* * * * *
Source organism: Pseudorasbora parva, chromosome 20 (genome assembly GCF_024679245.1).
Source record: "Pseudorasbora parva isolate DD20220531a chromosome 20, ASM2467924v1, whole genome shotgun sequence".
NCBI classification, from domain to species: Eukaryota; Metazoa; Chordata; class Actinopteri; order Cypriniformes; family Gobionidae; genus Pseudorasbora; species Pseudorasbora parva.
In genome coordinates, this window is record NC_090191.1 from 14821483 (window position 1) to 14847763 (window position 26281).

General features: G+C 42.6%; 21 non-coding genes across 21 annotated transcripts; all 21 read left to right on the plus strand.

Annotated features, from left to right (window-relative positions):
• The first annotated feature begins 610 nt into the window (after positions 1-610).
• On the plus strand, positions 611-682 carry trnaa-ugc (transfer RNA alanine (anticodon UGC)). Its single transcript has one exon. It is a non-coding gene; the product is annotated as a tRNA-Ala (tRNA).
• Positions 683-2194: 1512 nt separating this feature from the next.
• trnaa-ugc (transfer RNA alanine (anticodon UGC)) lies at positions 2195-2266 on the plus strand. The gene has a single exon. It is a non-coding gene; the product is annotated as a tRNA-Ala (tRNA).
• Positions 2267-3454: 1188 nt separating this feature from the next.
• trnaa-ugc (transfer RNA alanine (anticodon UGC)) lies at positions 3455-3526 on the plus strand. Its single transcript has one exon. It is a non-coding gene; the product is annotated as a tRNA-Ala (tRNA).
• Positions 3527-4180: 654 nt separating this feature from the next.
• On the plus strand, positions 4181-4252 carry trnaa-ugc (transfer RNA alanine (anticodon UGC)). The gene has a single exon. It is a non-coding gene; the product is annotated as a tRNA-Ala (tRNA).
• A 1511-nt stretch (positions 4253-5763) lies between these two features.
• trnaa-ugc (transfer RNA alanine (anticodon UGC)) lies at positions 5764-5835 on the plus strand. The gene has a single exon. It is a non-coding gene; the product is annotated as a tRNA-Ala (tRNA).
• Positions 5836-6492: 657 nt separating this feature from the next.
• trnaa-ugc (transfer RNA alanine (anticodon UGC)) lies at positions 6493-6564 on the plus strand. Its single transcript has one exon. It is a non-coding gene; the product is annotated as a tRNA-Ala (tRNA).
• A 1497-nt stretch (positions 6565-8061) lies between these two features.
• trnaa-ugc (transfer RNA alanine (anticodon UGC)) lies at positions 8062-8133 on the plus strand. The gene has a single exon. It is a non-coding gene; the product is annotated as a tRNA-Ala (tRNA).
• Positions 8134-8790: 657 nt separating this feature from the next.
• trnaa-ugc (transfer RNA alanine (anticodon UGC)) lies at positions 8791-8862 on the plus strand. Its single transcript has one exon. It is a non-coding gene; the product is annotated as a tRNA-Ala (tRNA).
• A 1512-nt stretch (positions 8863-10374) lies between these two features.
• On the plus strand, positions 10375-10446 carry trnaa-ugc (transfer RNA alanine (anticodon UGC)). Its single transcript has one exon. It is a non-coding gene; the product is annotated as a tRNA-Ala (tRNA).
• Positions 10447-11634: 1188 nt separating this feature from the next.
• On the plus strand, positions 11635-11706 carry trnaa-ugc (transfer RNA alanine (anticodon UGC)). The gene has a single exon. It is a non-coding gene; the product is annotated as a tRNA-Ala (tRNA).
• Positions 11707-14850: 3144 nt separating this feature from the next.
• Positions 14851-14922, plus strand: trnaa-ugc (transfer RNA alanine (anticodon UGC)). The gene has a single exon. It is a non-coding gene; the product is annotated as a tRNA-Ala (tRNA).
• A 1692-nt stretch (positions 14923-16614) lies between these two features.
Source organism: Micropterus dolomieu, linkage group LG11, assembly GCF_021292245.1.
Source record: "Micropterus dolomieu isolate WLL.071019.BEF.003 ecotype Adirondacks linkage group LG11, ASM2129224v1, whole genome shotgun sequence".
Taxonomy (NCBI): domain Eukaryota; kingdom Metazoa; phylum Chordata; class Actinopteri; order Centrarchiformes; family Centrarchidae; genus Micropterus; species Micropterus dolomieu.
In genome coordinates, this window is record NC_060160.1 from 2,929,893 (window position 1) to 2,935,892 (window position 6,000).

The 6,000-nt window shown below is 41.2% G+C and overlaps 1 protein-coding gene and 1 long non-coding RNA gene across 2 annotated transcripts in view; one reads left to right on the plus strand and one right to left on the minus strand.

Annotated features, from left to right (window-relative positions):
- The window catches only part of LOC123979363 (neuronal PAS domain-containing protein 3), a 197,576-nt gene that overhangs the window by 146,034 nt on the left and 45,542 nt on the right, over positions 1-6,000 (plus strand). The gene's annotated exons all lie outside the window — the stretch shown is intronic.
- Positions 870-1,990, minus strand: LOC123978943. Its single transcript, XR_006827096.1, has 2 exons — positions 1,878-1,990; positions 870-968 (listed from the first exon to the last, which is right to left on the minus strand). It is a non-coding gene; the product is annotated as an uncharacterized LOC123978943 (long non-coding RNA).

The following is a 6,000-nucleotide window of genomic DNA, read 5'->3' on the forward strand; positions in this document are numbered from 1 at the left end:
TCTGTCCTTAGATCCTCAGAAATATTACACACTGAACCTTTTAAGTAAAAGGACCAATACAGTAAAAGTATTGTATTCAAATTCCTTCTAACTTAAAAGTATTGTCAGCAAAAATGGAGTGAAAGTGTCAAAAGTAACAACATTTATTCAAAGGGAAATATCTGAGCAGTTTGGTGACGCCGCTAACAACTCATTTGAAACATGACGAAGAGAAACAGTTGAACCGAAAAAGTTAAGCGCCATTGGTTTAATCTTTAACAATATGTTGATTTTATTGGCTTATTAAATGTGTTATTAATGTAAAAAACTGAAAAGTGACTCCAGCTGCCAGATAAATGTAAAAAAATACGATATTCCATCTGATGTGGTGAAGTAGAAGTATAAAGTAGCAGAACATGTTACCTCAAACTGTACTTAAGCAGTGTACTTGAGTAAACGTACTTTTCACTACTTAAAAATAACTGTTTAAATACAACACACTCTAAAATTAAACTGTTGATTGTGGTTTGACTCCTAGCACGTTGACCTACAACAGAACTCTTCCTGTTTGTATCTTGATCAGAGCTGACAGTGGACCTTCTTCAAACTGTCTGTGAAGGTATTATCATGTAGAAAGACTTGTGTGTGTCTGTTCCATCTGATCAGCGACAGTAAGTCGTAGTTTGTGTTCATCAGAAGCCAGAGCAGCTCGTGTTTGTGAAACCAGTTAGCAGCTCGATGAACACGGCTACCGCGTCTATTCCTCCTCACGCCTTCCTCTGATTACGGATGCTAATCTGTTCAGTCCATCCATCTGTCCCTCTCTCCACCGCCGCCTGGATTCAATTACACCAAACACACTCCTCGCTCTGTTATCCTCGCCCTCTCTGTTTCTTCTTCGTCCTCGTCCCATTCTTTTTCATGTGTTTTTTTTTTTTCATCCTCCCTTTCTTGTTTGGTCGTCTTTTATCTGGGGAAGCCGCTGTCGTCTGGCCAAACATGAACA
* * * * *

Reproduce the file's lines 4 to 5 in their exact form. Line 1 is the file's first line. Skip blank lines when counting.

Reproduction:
In genome coordinates, this window is record NC_090191.1 from 14821483 (window position 1) to 14847763 (window position 26281).

General features: G+C 42.6%; 21 non-coding genes across 21 annotated transcripts; all 21 read left to right on the plus strand.